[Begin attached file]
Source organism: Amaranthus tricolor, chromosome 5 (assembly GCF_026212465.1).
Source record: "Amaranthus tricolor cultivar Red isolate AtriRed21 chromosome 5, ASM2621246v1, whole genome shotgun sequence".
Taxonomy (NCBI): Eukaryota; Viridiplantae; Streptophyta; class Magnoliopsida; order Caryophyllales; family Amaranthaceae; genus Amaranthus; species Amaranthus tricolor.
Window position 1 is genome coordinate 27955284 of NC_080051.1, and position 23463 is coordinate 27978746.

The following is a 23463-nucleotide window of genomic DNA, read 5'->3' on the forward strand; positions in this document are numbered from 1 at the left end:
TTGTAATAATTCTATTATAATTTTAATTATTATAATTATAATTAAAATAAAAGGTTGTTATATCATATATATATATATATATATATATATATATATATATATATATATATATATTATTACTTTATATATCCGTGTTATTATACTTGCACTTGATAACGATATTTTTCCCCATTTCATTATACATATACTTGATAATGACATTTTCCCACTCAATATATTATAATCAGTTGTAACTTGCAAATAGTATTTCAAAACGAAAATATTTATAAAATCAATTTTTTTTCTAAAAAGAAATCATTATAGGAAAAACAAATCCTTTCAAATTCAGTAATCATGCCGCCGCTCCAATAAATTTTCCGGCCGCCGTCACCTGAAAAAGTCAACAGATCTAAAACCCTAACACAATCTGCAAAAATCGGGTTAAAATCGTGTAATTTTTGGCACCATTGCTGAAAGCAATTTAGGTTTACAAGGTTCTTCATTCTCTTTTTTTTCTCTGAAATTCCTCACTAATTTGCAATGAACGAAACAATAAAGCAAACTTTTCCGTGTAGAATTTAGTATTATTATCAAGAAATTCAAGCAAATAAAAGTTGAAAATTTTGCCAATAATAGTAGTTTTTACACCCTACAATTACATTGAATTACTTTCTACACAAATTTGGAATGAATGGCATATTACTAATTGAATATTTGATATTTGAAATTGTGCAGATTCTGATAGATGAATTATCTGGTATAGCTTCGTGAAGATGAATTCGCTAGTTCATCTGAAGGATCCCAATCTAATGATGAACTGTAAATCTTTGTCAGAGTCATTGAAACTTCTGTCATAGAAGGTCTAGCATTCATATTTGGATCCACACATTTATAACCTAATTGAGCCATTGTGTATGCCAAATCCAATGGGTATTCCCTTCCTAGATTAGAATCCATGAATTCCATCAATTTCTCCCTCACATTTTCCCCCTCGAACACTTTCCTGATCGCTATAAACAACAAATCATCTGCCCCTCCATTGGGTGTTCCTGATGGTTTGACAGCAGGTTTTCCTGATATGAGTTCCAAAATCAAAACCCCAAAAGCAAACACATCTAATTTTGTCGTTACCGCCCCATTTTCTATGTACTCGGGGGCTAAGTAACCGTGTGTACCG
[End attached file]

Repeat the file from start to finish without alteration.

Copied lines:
Source organism: Amaranthus tricolor, chromosome 5 (assembly GCF_026212465.1).
Source record: "Amaranthus tricolor cultivar Red isolate AtriRed21 chromosome 5, ASM2621246v1, whole genome shotgun sequence".
Taxonomy (NCBI): Eukaryota; Viridiplantae; Streptophyta; class Magnoliopsida; order Caryophyllales; family Amaranthaceae; genus Amaranthus; species Amaranthus tricolor.
Window position 1 is genome coordinate 27955284 of NC_080051.1, and position 23463 is coordinate 27978746.

The following is a 23463-nucleotide window of genomic DNA, read 5'->3' on the forward strand; positions in this document are numbered from 1 at the left end:
TTGTAATAATTCTATTATAATTTTAATTATTATAATTATAATTAAAATAAAAGGTTGTTATATCATATATATATATATATATATATATATATATATATATATATATATATATATTATTACTTTATATATCCGTGTTATTATACTTGCACTTGATAACGATATTTTTCCCCATTTCATTATACATATACTTGATAATGACATTTTCCCACTCAATATATTATAATCAGTTGTAACTTGCAAATAGTATTTCAAAACGAAAATATTTATAAAATCAATTTTTTTTCTAAAAAGAAATCATTATAGGAAAAACAAATCCTTTCAAATTCAGTAATCATGCCGCCGCTCCAATAAATTTTCCGGCCGCCGTCACCTGAAAAAGTCAACAGATCTAAAACCCTAACACAATCTGCAAAAATCGGGTTAAAATCGTGTAATTTTTGGCACCATTGCTGAAAGCAATTTAGGTTTACAAGGTTCTTCATTCTCTTTTTTTTCTCTGAAATTCCTCACTAATTTGCAATGAACGAAACAATAAAGCAAACTTTTCCGTGTAGAATTTAGTATTATTATCAAGAAATTCAAGCAAATAAAAGTTGAAAATTTTGCCAATAATAGTAGTTTTTACACCCTACAATTACATTGAATTACTTTCTACACAAATTTGGAATGAATGGCATATTACTAATTGAATATTTGATATTTGAAATTGTGCAGATTCTGATAGATGAATTATCTGGTATAGCTTCGTGAAGATGAATTCGCTAGTTCATCTGAAGGATCCCAATCTAATGATGAACTGTAAATCTTTGTCAGAGTCATTGAAACTTCTGTCATAGAAGGTCTAGCATTCATATTTGGATCCACACATTTATAACCTAATTGAGCCATTGTGTATGCCAAATCCAATGGGTATTCCCTTCCTAGATTAGAATCCATGAATTCCATCAATTTCTCCCTCACATTTTCCCCCTCGAACACTTTCCTGATCGCTATAAACAACAAATCATCTGCCCCTCCATTGGGTGTTCCTGATGGTTTGACAGCAGGTTTTCCTGATATGAGTTCCAAAATCAAAACCCCAAAAGCAAACACATCTAATTTTGTCGTTACCGCCCCATTTTCTATGTACTCGGGGGCTAAGTAACCGTGTGTACCG